A Practical Resource Guide to Corporate Governance for Early-Stage, Innovative Businesses

corporate governance

A company’s direction and control are governed by a set of rules, procedures, and processes known as corporate governance. Stakeholders in corporate governance include shareholders, senior management executives, consumers, suppliers, financiers, the government, and the general public. Corporate governance policies that are adopted and implemented build a firm culture based on integrity, accountability, openness, fairness, responsibility, and performance.

The Nigerian corporate sector has gone through various stages in its efforts to develop and redefine the corporate sector in order to instill good corporate governance in the country.

In 2003, the Securities and Exchange Commission (“SEC”) issued the Code of Best Practices on Corporate Governance in Nigeria (the 2003 SEC Code), which was the first corporate governance code produced by any regulator in Nigeria, and its application was extended to all public firms registered in Nigeria.

To remedy the inadequacies of the 2003 SEC Code and strengthen the mechanism for its enforceability, the SEC issued the Code of Corporate Governance in Nigeria in 2011 (the 2011 SEC Code). The Financial Reporting Council of Nigeria (FRCN) established a three-tiered National Code of Corporate Governance in 2016 as part of its authority under the Financial Reporting Council of Nigeria (FRCN) Act.

In 2018, the FRCN issued the Nigerian Code of Corporate Governance (NCCG) replacing all existing sectoral codes of corporate governance in the country, and is currently central code applicable to all sectors of the economy.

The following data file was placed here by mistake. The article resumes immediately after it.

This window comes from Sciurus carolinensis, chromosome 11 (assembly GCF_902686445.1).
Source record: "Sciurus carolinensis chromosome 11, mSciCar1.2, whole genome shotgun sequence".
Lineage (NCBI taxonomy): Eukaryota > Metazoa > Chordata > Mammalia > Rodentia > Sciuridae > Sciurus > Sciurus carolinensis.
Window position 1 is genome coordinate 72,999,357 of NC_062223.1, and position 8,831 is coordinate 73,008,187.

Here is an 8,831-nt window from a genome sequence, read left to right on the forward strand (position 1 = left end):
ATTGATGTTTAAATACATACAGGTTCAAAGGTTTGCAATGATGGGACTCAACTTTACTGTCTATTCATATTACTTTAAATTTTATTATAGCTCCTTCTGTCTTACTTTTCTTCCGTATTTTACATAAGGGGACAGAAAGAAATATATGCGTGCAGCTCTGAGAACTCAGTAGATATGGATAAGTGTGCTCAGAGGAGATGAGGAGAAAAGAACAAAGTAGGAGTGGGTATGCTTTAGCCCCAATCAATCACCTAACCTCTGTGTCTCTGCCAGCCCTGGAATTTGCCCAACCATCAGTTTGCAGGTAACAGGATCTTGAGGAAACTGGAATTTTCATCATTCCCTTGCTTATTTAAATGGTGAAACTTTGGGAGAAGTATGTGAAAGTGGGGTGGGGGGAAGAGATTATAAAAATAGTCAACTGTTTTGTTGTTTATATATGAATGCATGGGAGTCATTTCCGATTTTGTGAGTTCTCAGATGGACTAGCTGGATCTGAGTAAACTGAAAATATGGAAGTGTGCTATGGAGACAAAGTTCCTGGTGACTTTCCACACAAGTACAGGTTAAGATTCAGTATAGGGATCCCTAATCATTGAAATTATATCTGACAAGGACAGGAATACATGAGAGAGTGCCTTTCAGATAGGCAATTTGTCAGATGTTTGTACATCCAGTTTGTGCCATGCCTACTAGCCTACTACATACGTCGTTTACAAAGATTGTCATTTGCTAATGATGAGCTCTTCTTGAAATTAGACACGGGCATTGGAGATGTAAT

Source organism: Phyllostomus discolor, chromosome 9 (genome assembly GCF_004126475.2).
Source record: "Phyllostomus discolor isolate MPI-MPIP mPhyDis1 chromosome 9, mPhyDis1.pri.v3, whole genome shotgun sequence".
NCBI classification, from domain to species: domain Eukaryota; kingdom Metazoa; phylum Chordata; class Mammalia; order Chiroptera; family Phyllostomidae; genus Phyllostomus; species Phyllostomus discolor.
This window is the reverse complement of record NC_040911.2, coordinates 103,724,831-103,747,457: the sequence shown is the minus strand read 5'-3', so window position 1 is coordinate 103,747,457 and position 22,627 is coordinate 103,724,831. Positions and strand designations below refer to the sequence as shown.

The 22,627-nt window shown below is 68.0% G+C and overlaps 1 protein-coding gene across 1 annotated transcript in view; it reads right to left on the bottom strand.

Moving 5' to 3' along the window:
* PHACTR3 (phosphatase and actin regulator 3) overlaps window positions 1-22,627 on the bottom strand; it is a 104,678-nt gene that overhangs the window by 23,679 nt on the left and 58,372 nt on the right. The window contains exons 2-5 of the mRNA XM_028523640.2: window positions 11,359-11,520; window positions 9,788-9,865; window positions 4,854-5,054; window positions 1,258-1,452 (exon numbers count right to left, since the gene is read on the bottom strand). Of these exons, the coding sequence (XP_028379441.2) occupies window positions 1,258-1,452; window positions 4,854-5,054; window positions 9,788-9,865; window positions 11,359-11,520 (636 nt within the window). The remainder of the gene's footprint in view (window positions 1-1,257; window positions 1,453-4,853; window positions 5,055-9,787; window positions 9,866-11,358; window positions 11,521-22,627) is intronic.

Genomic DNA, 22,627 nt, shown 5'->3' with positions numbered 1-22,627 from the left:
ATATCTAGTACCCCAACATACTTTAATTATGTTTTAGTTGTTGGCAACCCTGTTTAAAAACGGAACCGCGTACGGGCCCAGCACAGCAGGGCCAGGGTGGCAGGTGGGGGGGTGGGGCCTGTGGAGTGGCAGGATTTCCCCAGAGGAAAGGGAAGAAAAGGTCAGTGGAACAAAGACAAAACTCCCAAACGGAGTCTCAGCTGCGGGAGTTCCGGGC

This corporate governance resource is a practical resource dedicated to helping founders/executives and board directors navigate the challenges of steering a growth-stage, innovative start-up, toward success and avoid early-stage risks that can jeopardize the company’s focus on innovation, top-notch service delivery, and corporate expansion. This is based on years of advising startups and businesses in different sectors from their ideation and early stages to the product launch stage.

Corporate governance for startups is in different stages,we will be discussing the 4 stages of a startup

Stage one: Ideation Stage

This phase consists of the pre-seed and seed stages. This is the very beginning of a startup, when the company is nothing more than a concept.[1] This stage is all about discovering customers’ pain points and needs in order to deeply focus on what the customer really needs and will pay for to use[2].This is the stage you ensure that you make sure that you’ve got a problem solution fit.

To minimize difficulties and enhance future potential, it is critical to specify features of corporate governance at this stage. This is because actions taken (or not taken) at this time may have long-term ramifications for the company.[3]

Governance focus at the ideation stage:

  1. Active partners/parties’ roles, expectations, and contributions

At this stage, every type of contribution should be well documented, and the roles and expectations of all active parties/partners should be established, so that no one gets credit for work that was not done by them. The monetary or intellectual value of the contribution should be carefully documented and in line with the company’s demands at this time, not going above or below board.

  1. Intellectual property ownership in the company

A major area of focus for the company during ideation stage is the registration and ensuring that any goods generated by partners belong to the company throughout the ideation stage. In order to avoid the misappropriation of trade secrets, a duty of confidentiality among partners should also be established.

  1. Creating procedures for joining and leaving the firm